Thursday, September 3, 2009

September already!

I cannot believe that September is here already! With that the start of public school. Schools in our area begin on September 9th. It was a surreal day on Monday, August 31, when I was absent from my longtime job of teacher of preschoolers with special needs. I slept in. Not overslept... just slept in. I turned in my resignation over the summer because of our decision for me to stay home and school our boys at home. It really is proving to be a fun and exciting adventure. Monkey is loving his lessons and is doing quite well. Chops can't decide if he wants to participate or go play alone in the room - he is permitted to do either - it is just difficult when he changes his mind 2-3 times during our morning.

With the decision to homeschool I have tagged several friends for advice on how and what to do during our homeschool day. We are following a certain curriculum that is literature rich - however, as I have come to find, lacking in a few other areas that I find extremely important. I have begun to tweak it to fit our needs.

I just got 2 new books for momma to help in the battle to nurture the minds of my children, and I'm so excited to dig in to them. Both were recommended by the same friend... the first is Honey for a Child's Heart by Gladys Hunt. My bff, Heather, had mentioned this book to me a long time ago, and my friend Renee just reintroduced me to the book. It is chock full of worthwhile books for kids from 0-14 years. There are picture books as well as novels included in this book with an annotated list of books at the back. I CAN'T WAIT to get my hands on all of the books and spend time reading to my boys.

The other book is 365 Manners Kids Should Know by Sheryl Eberly. I briefly cracked open the book immediately after putting the boys down for a rest and read the intro. Let me give you a little snippet of the intro to let you see a piece of an anecdote, one of many which are included throughout the book:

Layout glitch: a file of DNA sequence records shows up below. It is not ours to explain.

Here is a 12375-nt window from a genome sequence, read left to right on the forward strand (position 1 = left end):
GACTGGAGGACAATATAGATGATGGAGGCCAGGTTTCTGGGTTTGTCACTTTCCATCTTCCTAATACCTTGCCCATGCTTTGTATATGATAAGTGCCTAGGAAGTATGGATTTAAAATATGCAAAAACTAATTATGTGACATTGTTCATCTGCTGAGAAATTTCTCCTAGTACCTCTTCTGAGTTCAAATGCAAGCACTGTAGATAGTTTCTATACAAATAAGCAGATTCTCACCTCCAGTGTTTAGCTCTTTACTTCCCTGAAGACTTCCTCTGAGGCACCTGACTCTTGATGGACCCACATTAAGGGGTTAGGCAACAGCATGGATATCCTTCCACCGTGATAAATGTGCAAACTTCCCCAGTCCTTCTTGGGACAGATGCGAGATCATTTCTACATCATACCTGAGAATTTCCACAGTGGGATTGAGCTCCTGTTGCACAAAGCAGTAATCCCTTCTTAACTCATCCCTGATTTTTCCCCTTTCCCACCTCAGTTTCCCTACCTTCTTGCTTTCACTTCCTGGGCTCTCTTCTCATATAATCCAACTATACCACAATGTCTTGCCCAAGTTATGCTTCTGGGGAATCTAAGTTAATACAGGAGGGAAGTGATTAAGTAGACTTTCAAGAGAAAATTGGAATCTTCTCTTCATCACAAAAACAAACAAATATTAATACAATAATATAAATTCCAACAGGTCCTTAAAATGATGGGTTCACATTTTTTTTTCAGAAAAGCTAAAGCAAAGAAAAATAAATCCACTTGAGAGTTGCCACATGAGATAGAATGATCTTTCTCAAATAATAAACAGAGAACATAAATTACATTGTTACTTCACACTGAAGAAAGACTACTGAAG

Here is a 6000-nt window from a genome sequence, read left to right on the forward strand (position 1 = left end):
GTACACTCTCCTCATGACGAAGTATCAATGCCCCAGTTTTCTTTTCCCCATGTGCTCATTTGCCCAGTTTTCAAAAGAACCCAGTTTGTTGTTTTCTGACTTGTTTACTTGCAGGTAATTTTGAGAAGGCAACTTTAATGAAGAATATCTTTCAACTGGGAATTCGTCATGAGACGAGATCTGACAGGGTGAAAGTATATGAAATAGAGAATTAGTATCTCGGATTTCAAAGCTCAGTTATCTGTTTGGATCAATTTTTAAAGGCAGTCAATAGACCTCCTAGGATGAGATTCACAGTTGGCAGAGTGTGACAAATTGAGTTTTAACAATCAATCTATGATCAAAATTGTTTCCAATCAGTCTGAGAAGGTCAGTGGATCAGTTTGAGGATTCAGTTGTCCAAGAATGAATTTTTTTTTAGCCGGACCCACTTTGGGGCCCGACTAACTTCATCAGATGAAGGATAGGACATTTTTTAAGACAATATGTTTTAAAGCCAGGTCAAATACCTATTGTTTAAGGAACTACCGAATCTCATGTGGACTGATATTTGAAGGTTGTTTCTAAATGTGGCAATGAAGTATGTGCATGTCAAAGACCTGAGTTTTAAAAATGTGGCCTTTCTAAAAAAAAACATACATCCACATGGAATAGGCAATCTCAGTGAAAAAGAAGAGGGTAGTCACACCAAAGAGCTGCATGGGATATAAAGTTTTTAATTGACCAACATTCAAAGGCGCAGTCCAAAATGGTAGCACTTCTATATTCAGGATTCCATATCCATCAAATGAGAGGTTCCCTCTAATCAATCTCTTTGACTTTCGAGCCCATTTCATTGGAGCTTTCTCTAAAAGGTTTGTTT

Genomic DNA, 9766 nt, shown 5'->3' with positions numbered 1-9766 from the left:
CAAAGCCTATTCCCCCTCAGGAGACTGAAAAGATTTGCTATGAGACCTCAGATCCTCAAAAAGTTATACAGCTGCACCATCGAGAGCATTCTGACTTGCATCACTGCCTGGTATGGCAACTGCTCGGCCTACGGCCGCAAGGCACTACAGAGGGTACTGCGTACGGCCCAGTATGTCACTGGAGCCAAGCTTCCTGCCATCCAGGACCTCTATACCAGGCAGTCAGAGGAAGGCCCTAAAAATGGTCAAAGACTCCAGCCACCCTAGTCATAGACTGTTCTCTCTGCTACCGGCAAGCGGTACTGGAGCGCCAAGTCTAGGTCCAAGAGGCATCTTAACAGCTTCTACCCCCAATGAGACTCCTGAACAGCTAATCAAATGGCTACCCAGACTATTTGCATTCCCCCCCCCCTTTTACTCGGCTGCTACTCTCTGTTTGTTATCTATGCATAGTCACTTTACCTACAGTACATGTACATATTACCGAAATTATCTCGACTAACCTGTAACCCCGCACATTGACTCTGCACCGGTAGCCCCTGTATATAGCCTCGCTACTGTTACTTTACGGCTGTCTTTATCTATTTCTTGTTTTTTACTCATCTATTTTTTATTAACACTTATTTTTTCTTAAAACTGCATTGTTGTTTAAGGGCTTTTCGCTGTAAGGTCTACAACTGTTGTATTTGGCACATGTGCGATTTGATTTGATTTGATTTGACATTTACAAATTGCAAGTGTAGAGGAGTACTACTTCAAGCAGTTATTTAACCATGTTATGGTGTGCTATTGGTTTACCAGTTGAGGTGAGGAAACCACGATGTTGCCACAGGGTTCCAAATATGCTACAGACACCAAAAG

Twenty years ago, a family I know decided they wanted to teach the six sons at their dinner table manners so they would grow up not just to be adults, but to be gentlemen. They were not allowed to sit at the table until their mother or grandmother had taken her seat. Elbows were not allowed on the table during the meal. Through the years - and it did take years - as the boys' manners slowly improved, their parents often said, "If you don't learn good manners, you'll never be invited to the White House."
As remote as the possibility seemed, the oldest son took the admonition to heart. When he was selected at fifteen to be a youth representative for a drug-free program, he found himself seated at a luncheon beside the nation's First Lady. He could only think: "At least I know which fork to use!" And his elbows never left his sides.

There are manners for all situations in this book. Manners are laid out in a yearly format. One manner per each day. This will be included in our schooling because this momma wants her boys to be courteous gentlemen in a day in which one is hard pressed to find such a thing.

Now let me depart and get to reading before my blessings arouse from slumber and I'm busy once again! Enjoy!

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